The case of a Prince George’s County Councilwoman whom police say was speeding on the Capital Beltway at close to 105 mph earlier this month is under an executive review from Prince George’s County police.
Councilmember Karen Toles (D-Dist. 7) of Suitland was fined $90 and given a warning for excessive speeding Feb. 22, according to Prince George's County police. Toles was traveling close to 105 mph—50 mph above the speed limit, according to WUSA9 and other news reports.
Police announced Wednesday that an executive panel would review the traffic stop, which could have come with a fine of up to $500.
Prince George’s County Assistant Police Chief Kevin Davis told WTTG Fox 5 news that Toles was given a warning due to issues with the patrol officer’s equipment.
“Our preliminary assessment also reveals that same officer was operating a marked patrol car whose speedometer was not calibrated, didn’t have radar, and the time period that the officer had on the beltway to establish a good pace of the vehicle that he eventually stopped didn’t exist,” he was quoted as saying.
Toles was reported driving a county-issued Ford sport utility vehicle when she was pulled over by an officer near Branch Avenue. Toles said in a statement Wednesday that she would not drive another county vehicle until she completed a driver improvement course.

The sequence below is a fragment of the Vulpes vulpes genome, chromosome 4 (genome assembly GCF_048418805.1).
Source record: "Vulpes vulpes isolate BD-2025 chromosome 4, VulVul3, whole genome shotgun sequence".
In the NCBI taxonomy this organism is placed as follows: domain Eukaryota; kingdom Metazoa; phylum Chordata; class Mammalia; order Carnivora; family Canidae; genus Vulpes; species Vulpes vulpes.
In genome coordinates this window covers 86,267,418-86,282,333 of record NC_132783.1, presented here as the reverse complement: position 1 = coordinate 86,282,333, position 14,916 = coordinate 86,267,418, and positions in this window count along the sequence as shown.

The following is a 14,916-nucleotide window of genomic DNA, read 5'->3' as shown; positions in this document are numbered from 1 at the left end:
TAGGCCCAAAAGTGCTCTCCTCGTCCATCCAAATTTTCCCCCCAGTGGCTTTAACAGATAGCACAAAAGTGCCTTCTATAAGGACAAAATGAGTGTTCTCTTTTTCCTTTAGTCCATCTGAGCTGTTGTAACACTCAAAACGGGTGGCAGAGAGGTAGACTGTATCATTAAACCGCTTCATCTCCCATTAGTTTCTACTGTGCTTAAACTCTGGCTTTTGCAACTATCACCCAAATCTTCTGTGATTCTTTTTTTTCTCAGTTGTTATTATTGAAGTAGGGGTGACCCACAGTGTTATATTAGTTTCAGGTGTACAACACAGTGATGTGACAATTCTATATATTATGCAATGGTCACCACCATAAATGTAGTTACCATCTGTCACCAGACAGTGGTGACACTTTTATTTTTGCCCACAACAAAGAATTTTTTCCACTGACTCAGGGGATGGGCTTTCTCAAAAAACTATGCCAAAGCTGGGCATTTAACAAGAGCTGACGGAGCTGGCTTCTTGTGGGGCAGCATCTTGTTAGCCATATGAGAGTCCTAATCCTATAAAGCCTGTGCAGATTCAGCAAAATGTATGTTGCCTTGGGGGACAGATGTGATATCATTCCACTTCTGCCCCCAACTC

“…I take full responsibility for my actions and I apologize to my constituents, my county council colleagues, and Prince George’s County,” she said. “In addition to paying the appropriate fine, I will not be driving a county owned vehicle until voluntarily completing a driver improvement course to ensure my safety and the safety of others.”
Toles has had several moving violations since 2002, according to .
Fellow council member Mary A. Lehman (D-Dist.1) of Laurel told Patch that she had to submit her driver’s license for review when she was issued a vehicle by the county. Lehman said she received speed-camera tickets while driving her vehicle and was required to pay them out-of-pocket.
“For me, this is uncharted territory,” she said, referring to any repercussions that might occur due to Toles' alleged actions. “Where our administration proceedings kick in is just not clear…I think she did the right thing to say she was wrong.”
Lehman said she received several e-mails from constituents about Toles' traffic citation. Some suggested that Toles received a warning ticket because she was a council member.
“[Police] are not doing anyone a favor by letting someone off the hook because of their title,” she said, not specifically referencing Toles. "I would say to anyone, better to be five minutes late than to be in an accident--it's not worth your life."